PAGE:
Charming nonsense

So, I have mentioned on my other blog that on my last trip to the metropolis I picked up a cheap copy of Joscelyn Godwin’s Athanasius Kircher: A Renaissance Man and the Quest for Lost Knowledge: A Late Renaissance Philosopher and Scientist (Art and Imagination).

And very nice it is, too. Athanasius Kircher, for those who don’t know of him, was a 17th-century Jesuit who studied everything, from music to historical linguistics to engineering to ancient history to the culture of China. He’s been called “the last polymath,” and while I don’t know about that, the breadth and erudition of his studies is breathtaking. But there’s one aspect of Kircher’s work that sets him apart from contemporaries like Kepler and, I dunno, Newton or whoever:

It’s all bollocks.*

Boulter_N_052815

Like, for instance, Kircher tried to translate Egyptian hieroglyphs, but he didn’t really know anything about them and he had a lot of goofball ideas about mysticism, so instead of actually translating them like Jean-Francois Champollion would eventually go on to, he just … made a bunch of stuff up. It’s fascinating from a history-of-science type of perspective, but Egyptologically it’s just a fantasy.

(*I’m sure it’s not all bollocks; dude wrote a billion thing, and I’m sure one or two of ’em are true.)

Or he tried to map the rivers of the world, claiming that each continent has a particular underground source from which all its rivers flow. A fascinating idea, and super interesting in terms of thinking about medieval and post-medieval cosmology. But it’s not actually true.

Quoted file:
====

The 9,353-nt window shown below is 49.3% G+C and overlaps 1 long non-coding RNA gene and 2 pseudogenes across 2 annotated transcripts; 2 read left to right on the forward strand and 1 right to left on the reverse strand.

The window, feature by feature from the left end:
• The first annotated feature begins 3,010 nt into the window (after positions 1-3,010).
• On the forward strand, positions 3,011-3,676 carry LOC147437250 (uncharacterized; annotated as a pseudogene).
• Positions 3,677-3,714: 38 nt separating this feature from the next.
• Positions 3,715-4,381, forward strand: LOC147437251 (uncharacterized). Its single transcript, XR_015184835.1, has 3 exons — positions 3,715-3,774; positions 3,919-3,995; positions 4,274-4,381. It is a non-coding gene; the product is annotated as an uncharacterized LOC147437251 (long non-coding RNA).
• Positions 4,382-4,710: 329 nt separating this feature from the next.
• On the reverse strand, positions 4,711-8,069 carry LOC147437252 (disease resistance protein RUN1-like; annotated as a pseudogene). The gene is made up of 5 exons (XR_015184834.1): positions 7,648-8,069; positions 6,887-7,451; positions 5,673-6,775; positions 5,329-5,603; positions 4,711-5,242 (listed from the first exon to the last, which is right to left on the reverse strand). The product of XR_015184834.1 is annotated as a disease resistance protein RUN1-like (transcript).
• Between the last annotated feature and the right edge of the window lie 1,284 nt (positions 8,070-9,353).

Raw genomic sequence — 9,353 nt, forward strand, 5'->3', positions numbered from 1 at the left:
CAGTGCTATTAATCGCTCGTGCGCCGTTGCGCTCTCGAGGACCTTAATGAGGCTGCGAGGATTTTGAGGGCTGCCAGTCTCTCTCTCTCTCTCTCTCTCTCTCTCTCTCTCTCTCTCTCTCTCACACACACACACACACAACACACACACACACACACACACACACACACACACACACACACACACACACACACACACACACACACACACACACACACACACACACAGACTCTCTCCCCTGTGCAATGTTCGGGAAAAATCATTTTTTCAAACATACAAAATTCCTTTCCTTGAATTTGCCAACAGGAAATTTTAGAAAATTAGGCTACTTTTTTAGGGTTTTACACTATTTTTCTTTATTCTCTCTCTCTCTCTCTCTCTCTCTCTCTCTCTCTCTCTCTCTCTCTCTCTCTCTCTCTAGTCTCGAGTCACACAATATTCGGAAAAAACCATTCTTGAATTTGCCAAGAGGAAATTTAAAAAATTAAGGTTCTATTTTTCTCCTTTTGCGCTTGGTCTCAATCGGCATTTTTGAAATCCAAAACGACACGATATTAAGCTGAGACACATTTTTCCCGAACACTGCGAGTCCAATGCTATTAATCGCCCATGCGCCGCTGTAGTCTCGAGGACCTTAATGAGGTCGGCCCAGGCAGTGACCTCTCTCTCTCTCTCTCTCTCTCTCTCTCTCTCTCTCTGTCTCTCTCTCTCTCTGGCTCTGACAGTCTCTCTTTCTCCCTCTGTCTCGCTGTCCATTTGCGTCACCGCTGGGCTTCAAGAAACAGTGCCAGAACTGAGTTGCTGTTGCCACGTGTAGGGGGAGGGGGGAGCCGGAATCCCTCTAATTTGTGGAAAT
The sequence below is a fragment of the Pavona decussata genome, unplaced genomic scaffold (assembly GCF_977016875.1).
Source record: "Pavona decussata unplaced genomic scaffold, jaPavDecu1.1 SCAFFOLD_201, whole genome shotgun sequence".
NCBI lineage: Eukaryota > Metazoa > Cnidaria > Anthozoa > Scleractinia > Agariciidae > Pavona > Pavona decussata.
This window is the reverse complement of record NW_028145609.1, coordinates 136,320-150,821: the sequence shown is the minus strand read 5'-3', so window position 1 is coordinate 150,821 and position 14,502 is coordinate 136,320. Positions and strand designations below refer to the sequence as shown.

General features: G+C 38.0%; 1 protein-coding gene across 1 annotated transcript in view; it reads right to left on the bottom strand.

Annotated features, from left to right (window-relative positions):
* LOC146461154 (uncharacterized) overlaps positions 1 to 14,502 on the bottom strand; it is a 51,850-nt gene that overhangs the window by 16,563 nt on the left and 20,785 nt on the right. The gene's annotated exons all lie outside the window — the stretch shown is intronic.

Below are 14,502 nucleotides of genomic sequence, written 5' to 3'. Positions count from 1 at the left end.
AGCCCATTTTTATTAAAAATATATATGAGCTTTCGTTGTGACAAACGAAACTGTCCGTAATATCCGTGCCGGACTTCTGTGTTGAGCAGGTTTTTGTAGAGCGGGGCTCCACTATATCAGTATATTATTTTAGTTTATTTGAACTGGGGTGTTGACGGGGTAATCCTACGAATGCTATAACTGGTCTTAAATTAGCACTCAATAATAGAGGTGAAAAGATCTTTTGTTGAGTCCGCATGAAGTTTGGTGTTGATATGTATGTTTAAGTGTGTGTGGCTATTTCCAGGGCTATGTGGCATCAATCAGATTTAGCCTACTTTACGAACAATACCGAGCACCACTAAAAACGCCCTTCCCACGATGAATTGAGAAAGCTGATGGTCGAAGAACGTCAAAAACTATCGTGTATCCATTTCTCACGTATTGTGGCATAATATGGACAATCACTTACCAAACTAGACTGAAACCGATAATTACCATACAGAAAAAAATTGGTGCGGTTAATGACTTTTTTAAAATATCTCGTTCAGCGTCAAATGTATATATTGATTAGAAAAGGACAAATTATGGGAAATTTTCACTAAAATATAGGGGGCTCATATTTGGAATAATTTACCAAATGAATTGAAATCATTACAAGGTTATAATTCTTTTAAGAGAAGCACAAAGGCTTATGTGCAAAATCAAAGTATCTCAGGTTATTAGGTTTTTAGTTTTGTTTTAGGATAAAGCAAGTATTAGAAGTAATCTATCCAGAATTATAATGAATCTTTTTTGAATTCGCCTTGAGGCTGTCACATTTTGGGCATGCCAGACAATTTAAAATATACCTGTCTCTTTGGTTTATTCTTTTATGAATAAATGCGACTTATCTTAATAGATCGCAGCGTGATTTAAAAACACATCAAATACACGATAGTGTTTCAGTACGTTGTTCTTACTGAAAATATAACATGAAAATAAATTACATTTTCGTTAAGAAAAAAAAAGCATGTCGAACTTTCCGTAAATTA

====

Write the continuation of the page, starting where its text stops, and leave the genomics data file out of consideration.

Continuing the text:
So far so much the usual in the history of science. Kircher spent a long time on the same highways to nowhere as a lot of other Renaissance and medieval thinkers, he just did it harder, he did it faster and he definitely did it with more love, baby. And there are some amazing engravings; it is really the amazing engravings I bought it for.

But what really makes this book fascinating to me is Joscelyn Godwin, who clearly writes with a lot of love for Kircher. And who wouldn’t? He was clearly an exceptional scholar, thinker and writer. But Godwin is so attached to him that he just can’t accept that, you know, it’s all nonsense.

Or so I thought as I started the book and read passages like this:

Yet there are those who regard the last three centuries of ‘practical results’ as an utter aberration, and modern man as guilty of far worse errors than Kircher ever made. To the mockers of geocentricity they reply that symbolic truth is ultimately of more value than physical information. Are we wiser or better for knowing our earth not as the centre of the universe but as a speck of cosmic dust?

That’s what we call a “category error”.

But as I got into it I began to notice all these remarks about the inward Sun and the “revelations of the Theosophists” and that “the Deluge itself is no fable, but an account of the fate of the mid-Atlantic continent whose remains are even now coming to light.”

And that was when I remembered where I’d heard that name before. They got a bona fide Atlantis believer and Theosophy dude to write this book. At Thames and Hudson! OK, in 1979, but still. It’s like finding a coelacanth. I don’t mean that in a bad way; I’m just surprised.

Hi kids!
Hi kids!

But what bugs me about Godwin’s analysis, and maybe all esoteric readings of history, is that the mystery and power of the trappings is so much greater than the information it supposedly conveys. Godwin tells us, for instance, that: